Advertisements Stir Up Nothing but Resentment
I was glad to see that people were speaking out against the ads that David Gordon, owner of Roosevelt Memorial Park, has placed in the Jewish Exponent, but was disappointed that the negative response was only about cremation. I called Mr. Gordon after noticing the first ad in the paper, many months ago, to share my disgust.
I find the ads to be distasteful, and that they play on scare tactics. They started appearing at a time when my husband and I were beginning to investigate buying plots, and his ads made it clear to me that his cemetery was not a place I wanted to spend any time in — life or death.
I hope Mr. Gordon takes a good hard look at his advertising methods and replaces his current campaign with one of compassion and caring.
Why Shouldn't Cremation Be a Viable Option?
After seeing the advertisment for Roosevelt Memorial Park's cremation option, I knew there would be a lot of negative feedback from your readers. I personally would not choose cremation, but why should I condemn someone who would?
The Jews who were exterminated in the Holocaust did not choose to die — nor the method by which they died. Shouldn't people who may have had their bodies ravaged by cancer be allowed to choose cremation?
I think we should accept a person's final wishes whatever they may be, whether we personally agree with them or not.
There's More to Torah Than This Rabbi Let's On
We owe Rabbi Seymor Prystowsky (Letters: "Blind Faith: Hardly the Path for Modern Jews," Oct. 28) a debt of gratitude for so clearly articulating his approach to the Torah: that it is a mere human work and does not demand of us anything we wouldn't ask of ourselves in its absence.
The Jewish religious tradition that has kept us a people for several thousand years, however, has a very different take on this — namely, that the Torah represents God's will for His people, and that even the parts of it that give Rabbi Prystowsky indigestion have much to teach us.
Hopefully, by stating his view, the rabbi will have stimulated some Jewish readers to go out and explore the fullness of their religious heritage.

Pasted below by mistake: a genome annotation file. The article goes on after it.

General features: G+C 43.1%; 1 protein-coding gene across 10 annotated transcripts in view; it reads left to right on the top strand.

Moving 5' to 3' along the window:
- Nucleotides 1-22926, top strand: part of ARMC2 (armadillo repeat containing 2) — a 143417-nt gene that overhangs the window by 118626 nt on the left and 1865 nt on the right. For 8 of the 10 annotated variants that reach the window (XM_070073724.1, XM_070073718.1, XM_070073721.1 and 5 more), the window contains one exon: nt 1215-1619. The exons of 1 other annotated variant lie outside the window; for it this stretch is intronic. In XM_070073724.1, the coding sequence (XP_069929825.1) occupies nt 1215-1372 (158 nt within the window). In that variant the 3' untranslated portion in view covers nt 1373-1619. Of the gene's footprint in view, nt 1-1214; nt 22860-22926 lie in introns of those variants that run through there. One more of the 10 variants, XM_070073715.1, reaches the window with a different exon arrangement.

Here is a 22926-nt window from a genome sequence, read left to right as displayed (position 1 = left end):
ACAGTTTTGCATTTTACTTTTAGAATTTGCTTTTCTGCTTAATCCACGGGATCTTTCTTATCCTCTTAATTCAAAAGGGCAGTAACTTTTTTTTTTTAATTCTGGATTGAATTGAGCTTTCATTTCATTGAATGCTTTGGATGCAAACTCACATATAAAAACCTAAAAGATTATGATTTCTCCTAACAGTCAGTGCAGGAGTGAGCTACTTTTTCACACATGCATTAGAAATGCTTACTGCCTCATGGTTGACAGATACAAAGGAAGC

There is nothing wrong with questioning any part of the Torah. However, not knowing the answer is not a license or a reason to claim that the Torah — which the Jewish people have studied, observed and sacrificed for thousands of years — is one big ruse.
There are many places to search for answers. You can start by buying Samson Raphael Hirsch's commentary to the Torah, or an ArtScroll/Mesorah book, or by visiting a website like aish.com or torah.org.
I am confident that if a person sincerely searches for the truth — even without perhaps finding a solution — he or she will discover the veracity and timelessness of the Torah.
Rabbi Dovid Max
Community Torah Center of Bucks County
One Thing's Clear: Tea Party Isn't Friend of Jews
How wonderful to know about Virginia Rep. Eric Cantor's possible elevation to the highest post a Jew has ever had in Congress.
Please note, however, that he is the only Republican Jew in Congress.
Make no mistake: The Tea Party and the conservative, reactionary forces that drive it are no friends of the Jews.
Religion and the state should not mix; and despite the Tea Partyers claim to Jeffersonian ideals, they seem to conveniently forget that Jefferson was not a religious man, nor did he profess any church preference and was not a regular attendee — if at all. I'd much rather emulate Ben Franklin, who mixed and mingled with all religions extant at his time in the United States.
Thank you, but I'll practice my religion the way I am guaranteed to in our Constitution — and not by what some pork-chop preacher tells me is "the truth."
Henry A. Seigel